Often, when I speak to young people, I’ll start by asking where they are from: Is there anyone here from Ottawa or Quebec? How about anyone from the States? This usually gets the groups cheering as I call out their home town. But when I ask, “who is from the Kingdom of Heaven?” not everyone puts up their hand. And that’s exactly my point: Not all of us think we are worthy to belong to the Kingdom of Heaven.
Let me explain: If we are all sons and daughters of God, made in the image of God, then, by definition, we are members of the family of God. And if we are members of the family of God, then we belong in the Kingdom of God. The Kingdom of God is the Kingdom of Heaven. Get it?
And who lives in the Kingdom of Heaven? The Saints, right? So, if we belong to the Kingdom of Heaven, then, by logical deduction, we are saints. All of us!
It’s true. You may not like the idea that you are being created to be a saint, but you are. The calling is not to be something that we are not; the calling is to say “yes” to that for which we are created. Saint John Paul II already told us
: “Do not be afraid to be the saints of the new millennium.”
Me too. I’m just an ordinary Catholic, from an ordinary Panamanian family. I belonged to a youth group and Church choir. Even when I left home at age 16, I continued to go to Mass on Sundays. I never really strayed from the Church. I can’t say that I understood Church teachings, but I never really doubted the Faith. Still, like many other “ordinary” Catholics, although I’d always been in the Church and I always “followed” Jesus Christ, I had never had a real close personal encounter with Jesus Christ. Well, I'd had them, I just hadn’t recognised them.
Why? Because having a personal encounter with Christ almost always leads to a calling
. Yes, I'd had encounters, but none had really led to a calling, until I came to work at the National Office for the World Youth Day 2002 in Toronto.
I was the Artistic Director for WYD 2002, in charge of all artistic programming for the event: all music, dance and dramatic expression. For the Youth Festival we coordinated the participation of almost 200 groups, from 35 different countries, in eight different languages, with a total of some 400 performances. I also coordinated the production of the official WYD 2002 Souvenir CD album and all the dance and music for all the main events with Pope John Paul II. It was an unforgettable experience filled with many blessings. I’ve never been so busy nor have I slept so little! But, at the same time, I never felt super stressed, nor that the whole world was caving in. I never lost hope. I always knew that this was God’s work and that He was in charge. And it was in that small detail, that something inside of me changed.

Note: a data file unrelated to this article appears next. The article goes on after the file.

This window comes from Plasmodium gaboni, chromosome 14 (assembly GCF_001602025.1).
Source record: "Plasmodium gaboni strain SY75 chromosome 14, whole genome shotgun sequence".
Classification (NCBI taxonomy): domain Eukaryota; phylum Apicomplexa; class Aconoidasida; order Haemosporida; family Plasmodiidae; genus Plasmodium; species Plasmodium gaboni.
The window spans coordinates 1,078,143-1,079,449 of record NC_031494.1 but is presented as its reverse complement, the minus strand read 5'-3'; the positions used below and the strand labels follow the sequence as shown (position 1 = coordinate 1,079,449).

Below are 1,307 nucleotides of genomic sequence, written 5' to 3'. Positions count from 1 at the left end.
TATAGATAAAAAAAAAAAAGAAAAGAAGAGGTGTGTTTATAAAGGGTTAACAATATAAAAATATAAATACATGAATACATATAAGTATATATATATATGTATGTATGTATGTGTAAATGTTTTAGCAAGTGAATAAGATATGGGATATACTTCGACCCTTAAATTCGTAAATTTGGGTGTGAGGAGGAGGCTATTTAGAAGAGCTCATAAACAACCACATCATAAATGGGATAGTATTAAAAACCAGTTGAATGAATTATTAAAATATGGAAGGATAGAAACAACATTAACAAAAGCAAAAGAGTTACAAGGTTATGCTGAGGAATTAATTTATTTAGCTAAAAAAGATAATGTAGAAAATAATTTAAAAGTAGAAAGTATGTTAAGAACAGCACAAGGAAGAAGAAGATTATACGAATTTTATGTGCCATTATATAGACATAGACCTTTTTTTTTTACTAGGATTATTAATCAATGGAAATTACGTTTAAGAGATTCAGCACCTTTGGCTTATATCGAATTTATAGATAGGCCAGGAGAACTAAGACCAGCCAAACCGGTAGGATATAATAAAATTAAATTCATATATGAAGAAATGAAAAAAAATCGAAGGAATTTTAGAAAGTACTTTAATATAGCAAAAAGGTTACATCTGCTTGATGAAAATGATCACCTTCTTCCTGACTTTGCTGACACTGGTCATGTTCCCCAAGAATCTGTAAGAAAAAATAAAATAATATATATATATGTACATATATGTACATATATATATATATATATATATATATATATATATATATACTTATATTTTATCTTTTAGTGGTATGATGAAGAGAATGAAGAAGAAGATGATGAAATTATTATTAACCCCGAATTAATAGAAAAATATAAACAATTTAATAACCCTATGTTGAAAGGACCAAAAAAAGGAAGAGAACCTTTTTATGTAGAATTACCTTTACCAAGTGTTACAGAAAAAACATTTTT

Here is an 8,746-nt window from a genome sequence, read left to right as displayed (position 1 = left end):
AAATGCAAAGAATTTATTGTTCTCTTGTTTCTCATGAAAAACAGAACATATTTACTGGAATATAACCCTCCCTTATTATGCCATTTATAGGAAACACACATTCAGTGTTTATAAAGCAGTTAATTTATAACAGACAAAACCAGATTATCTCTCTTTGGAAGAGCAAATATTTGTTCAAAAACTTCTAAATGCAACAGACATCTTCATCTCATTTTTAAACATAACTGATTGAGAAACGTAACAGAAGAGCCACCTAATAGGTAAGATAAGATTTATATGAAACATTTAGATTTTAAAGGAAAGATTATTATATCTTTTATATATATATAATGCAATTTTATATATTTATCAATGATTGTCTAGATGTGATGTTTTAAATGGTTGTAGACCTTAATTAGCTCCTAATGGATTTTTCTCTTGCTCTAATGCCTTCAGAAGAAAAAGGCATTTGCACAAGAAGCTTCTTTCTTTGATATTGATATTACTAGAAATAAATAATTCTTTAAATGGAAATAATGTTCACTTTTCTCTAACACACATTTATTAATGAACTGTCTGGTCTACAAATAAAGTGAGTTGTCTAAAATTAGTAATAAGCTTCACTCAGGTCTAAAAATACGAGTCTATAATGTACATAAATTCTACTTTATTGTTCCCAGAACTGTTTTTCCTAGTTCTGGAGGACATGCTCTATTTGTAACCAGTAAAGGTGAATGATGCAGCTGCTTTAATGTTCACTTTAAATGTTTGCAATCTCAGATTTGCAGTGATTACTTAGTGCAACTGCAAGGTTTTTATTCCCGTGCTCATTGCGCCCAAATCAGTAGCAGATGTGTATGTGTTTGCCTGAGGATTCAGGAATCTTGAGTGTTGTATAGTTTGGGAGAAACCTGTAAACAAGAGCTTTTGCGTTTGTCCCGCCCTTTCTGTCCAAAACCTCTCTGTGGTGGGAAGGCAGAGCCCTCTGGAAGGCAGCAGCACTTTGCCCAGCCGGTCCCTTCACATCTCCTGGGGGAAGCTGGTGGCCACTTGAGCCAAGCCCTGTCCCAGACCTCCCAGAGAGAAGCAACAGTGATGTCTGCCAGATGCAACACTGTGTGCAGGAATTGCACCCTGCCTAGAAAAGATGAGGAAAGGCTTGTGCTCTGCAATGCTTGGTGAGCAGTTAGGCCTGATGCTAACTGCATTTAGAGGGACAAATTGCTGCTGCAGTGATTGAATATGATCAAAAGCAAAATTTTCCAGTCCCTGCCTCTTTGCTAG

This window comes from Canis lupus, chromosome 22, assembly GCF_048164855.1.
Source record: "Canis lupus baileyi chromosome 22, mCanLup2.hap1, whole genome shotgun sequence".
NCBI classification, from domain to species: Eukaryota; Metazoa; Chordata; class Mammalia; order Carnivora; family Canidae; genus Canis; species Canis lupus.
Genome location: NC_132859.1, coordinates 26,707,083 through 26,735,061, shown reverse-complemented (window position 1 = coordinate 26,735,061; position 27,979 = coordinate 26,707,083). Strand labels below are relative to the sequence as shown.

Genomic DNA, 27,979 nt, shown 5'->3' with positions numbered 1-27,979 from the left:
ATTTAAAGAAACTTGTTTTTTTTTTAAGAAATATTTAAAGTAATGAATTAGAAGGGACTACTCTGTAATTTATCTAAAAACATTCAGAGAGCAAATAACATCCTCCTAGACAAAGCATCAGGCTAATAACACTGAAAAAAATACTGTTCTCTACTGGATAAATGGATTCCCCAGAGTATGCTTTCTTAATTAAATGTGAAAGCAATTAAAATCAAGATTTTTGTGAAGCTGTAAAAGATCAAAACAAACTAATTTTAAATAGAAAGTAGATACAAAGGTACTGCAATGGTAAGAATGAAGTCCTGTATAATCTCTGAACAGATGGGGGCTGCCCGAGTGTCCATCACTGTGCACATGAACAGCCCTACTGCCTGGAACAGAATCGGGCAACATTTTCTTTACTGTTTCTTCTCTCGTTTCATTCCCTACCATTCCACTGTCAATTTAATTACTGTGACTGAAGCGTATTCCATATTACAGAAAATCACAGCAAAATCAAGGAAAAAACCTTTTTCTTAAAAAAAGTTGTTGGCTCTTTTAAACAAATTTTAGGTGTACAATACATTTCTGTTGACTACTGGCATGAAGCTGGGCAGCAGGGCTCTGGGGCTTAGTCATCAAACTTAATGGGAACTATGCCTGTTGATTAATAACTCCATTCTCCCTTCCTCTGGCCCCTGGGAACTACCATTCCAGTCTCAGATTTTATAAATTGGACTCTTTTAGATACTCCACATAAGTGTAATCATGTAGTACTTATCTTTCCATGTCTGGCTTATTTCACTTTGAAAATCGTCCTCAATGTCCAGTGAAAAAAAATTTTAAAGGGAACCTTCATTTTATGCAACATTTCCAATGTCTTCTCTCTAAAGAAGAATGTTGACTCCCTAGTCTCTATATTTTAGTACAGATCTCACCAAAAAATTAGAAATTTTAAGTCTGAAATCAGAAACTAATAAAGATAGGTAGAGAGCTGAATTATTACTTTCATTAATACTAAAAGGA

I worked 20 months for the WYD 2002 Office – for me that was a time of many challenges and frustrations, yet at the same time, of incredible peace and joy. My experience with WYD was one of the Beatitudes: Blessed are the frustrated, those who have no money, those who don’t have enough time in the day and too much work to do... Blessed are those who are hungry. Blessed are those who got lost and never made it to their Catechesis sessions – those who didn’t eat because the food ran out, those who were dirty, wet, sleepy, cold or too hot, suffering from sun stroke – Blessed are those who were dehydrated... Those who had to raise thousands of dollars to buy a plane ticket only to have their visa applications denied... Blessed are they, for the Kingdom of God is theirs.
In just about a month, hundreds of thousands of young people will be traveling to Krakow, Poland for the 30th WYD. But why? Why spend so much money and travel so far? Why go through the discomfort of crowds, only to end up so far away from the stage or a screen and not see anything – why get soaked in the rain and be hungry? Why all this suffering? Why were we called to “make the streets resound with the joy and love of Christ”? Can’t we be salt and light right here at home without going to World Youth Day?
Over the next few weeks I will be sharing with you why World Youth Day came about and why it is so important for our Church, so keep coming back. Next week, "The Beginning
Photo Credit: Mexican pilgrims march down Atlantic Avenue along Copacabana beach for the the opening Mass of World Youth Day in Rio de Janeiro July 23, 2013. (CNS photo/Tyler Orsburn)
Every week, Deacon Pedro takes a particular topic apart, not so much to explore or explain the subject to its fullness, but rather to provide insights that will deepen our understanding of the subject. And don’t worry, at the end of the day he always puts the pieces back together. There are no limits to deaconstructing: Write to him and ask any questions about the faith or Church teaching: email@example.com